We have posted in the past about employee leaves of absence as a reasonable accommodation. In a recent EEOC settlement, the employer had refused to let an employee take leave for post-partum depression, despite a policy that provided leave. The employer claimed that leave was not possible because having an employee in her position was critical (presumably, an undue hardship). Yet, because the employer did not fill the employee’s position until more than one month after it fired her for attendance problems, and the replacement employee did not start for another three months, the employer’s “critical” argument was suspect.
In writing about the settlement, the EEOC explained that although post-partum depression is not a permanent condition, because it had substantially limited more than one of the employee’s major life activities for several months when she was fired, the condition was substantially limiting under the ADA, and the employee was protected from discrimination under the ADA. Accordingly, an employer can violate the ADA by refusing to provide leave to an eligible employee suffering from post-partum depression. http://eeoc.gov/eeoc/newsroom/release/7-11-13b.cfm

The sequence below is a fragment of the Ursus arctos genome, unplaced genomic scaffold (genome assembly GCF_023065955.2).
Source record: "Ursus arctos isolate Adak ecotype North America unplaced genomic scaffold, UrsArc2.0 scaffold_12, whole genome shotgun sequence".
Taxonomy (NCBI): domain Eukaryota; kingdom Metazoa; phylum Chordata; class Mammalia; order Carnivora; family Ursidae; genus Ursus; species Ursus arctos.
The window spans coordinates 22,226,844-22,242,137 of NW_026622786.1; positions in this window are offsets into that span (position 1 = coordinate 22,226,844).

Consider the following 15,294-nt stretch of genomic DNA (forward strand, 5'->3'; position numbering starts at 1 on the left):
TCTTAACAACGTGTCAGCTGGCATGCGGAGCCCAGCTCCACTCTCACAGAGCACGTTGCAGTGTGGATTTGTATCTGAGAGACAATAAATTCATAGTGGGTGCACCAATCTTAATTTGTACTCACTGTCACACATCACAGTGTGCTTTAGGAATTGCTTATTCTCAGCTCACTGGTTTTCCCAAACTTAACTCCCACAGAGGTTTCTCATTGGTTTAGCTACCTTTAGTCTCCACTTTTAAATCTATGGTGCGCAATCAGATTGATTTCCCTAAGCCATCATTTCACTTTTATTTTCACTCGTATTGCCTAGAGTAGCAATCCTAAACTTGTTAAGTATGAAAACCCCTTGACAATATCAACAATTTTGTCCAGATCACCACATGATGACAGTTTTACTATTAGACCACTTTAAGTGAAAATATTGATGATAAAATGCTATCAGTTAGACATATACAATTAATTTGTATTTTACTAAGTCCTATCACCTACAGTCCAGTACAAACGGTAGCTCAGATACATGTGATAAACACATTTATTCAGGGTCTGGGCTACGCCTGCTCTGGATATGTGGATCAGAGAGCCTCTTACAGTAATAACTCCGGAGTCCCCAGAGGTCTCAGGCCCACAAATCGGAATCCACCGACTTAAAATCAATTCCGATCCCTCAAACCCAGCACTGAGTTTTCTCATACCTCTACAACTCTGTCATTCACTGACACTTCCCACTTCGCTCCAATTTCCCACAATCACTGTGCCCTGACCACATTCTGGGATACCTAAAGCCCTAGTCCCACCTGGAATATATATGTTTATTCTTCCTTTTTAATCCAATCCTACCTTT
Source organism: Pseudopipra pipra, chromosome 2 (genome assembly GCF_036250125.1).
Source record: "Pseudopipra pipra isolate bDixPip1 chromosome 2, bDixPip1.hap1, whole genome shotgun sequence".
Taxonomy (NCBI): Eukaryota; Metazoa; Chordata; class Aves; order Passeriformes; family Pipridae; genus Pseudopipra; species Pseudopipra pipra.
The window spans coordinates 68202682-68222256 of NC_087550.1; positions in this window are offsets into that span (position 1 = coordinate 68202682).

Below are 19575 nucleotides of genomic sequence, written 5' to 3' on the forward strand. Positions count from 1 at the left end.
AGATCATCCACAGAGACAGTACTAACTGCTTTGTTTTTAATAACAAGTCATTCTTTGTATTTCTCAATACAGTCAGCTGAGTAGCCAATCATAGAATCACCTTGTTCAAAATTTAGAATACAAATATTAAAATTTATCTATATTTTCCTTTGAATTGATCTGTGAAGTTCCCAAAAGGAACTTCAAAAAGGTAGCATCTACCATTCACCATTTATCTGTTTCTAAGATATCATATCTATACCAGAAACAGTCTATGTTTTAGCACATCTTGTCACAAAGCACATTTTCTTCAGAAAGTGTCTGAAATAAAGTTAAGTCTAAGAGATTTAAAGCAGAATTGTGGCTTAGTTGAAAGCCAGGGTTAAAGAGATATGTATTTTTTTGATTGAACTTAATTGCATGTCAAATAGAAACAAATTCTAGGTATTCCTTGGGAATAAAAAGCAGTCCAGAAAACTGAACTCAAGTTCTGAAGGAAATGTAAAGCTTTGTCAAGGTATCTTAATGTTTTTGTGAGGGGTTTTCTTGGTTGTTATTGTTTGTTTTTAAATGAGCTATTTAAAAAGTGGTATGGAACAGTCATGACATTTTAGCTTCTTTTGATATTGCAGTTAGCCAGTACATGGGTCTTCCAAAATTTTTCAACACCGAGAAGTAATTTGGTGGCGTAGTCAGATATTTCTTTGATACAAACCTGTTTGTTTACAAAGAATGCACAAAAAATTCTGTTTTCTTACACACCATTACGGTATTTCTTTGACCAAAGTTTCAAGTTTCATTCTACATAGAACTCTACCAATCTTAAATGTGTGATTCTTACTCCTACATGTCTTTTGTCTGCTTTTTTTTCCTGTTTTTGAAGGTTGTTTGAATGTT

Employers need to carefully analyze employee requests for accommodation and avoid restrictive definitions of disability (especially given the broad reach of the ADA Amendments Act).